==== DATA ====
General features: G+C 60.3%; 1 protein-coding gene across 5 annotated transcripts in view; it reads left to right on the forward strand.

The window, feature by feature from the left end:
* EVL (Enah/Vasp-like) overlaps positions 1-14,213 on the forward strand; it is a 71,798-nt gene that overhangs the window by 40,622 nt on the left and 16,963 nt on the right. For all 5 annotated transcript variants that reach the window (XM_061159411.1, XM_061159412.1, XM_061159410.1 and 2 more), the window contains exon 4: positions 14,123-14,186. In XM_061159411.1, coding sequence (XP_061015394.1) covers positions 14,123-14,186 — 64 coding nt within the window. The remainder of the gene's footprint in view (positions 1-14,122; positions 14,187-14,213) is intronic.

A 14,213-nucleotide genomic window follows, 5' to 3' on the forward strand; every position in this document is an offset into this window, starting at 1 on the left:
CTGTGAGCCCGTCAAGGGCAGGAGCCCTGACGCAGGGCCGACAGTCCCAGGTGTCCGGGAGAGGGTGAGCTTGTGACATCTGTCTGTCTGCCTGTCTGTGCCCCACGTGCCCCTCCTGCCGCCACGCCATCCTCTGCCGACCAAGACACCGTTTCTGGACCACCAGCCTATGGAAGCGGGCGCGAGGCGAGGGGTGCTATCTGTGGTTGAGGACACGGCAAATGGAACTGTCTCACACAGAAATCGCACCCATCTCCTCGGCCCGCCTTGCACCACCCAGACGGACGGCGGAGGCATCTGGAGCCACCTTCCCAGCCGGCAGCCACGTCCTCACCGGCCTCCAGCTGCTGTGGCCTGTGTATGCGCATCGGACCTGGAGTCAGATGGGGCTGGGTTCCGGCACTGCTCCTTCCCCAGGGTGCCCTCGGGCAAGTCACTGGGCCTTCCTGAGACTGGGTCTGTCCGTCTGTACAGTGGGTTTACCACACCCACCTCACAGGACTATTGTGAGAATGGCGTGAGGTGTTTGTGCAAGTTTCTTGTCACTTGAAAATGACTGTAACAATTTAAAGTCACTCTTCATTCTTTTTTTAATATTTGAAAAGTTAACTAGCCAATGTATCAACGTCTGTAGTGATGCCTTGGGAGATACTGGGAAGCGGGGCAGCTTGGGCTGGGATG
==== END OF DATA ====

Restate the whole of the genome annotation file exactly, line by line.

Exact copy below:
General features: G+C 60.3%; 1 protein-coding gene across 5 annotated transcripts in view; it reads left to right on the forward strand.

The window, feature by feature from the left end:
* EVL (Enah/Vasp-like) overlaps positions 1-14,213 on the forward strand; it is a 71,798-nt gene that overhangs the window by 40,622 nt on the left and 16,963 nt on the right. For all 5 annotated transcript variants that reach the window (XM_061159411.1, XM_061159412.1, XM_061159410.1 and 2 more), the window contains exon 4: positions 14,123-14,186. In XM_061159411.1, coding sequence (XP_061015394.1) covers positions 14,123-14,186 — 64 coding nt within the window. The remainder of the gene's footprint in view (positions 1-14,122; positions 14,187-14,213) is intronic.

A 14,213-nucleotide genomic window follows, 5' to 3' on the forward strand; every position in this document is an offset into this window, starting at 1 on the left:
CTGTGAGCCCGTCAAGGGCAGGAGCCCTGACGCAGGGCCGACAGTCCCAGGTGTCCGGGAGAGGGTGAGCTTGTGACATCTGTCTGTCTGCCTGTCTGTGCCCCACGTGCCCCTCCTGCCGCCACGCCATCCTCTGCCGACCAAGACACCGTTTCTGGACCACCAGCCTATGGAAGCGGGCGCGAGGCGAGGGGTGCTATCTGTGGTTGAGGACACGGCAAATGGAACTGTCTCACACAGAAATCGCACCCATCTCCTCGGCCCGCCTTGCACCACCCAGACGGACGGCGGAGGCATCTGGAGCCACCTTCCCAGCCGGCAGCCACGTCCTCACCGGCCTCCAGCTGCTGTGGCCTGTGTATGCGCATCGGACCTGGAGTCAGATGGGGCTGGGTTCCGGCACTGCTCCTTCCCCAGGGTGCCCTCGGGCAAGTCACTGGGCCTTCCTGAGACTGGGTCTGTCCGTCTGTACAGTGGGTTTACCACACCCACCTCACAGGACTATTGTGAGAATGGCGTGAGGTGTTTGTGCAAGTTTCTTGTCACTTGAAAATGACTGTAACAATTTAAAGTCACTCTTCATTCTTTTTTTAATATTTGAAAAGTTAACTAGCCAATGTATCAACGTCTGTAGTGATGCCTTGGGAGATACTGGGAAGCGGGGCAGCTTGGGCTGGGATG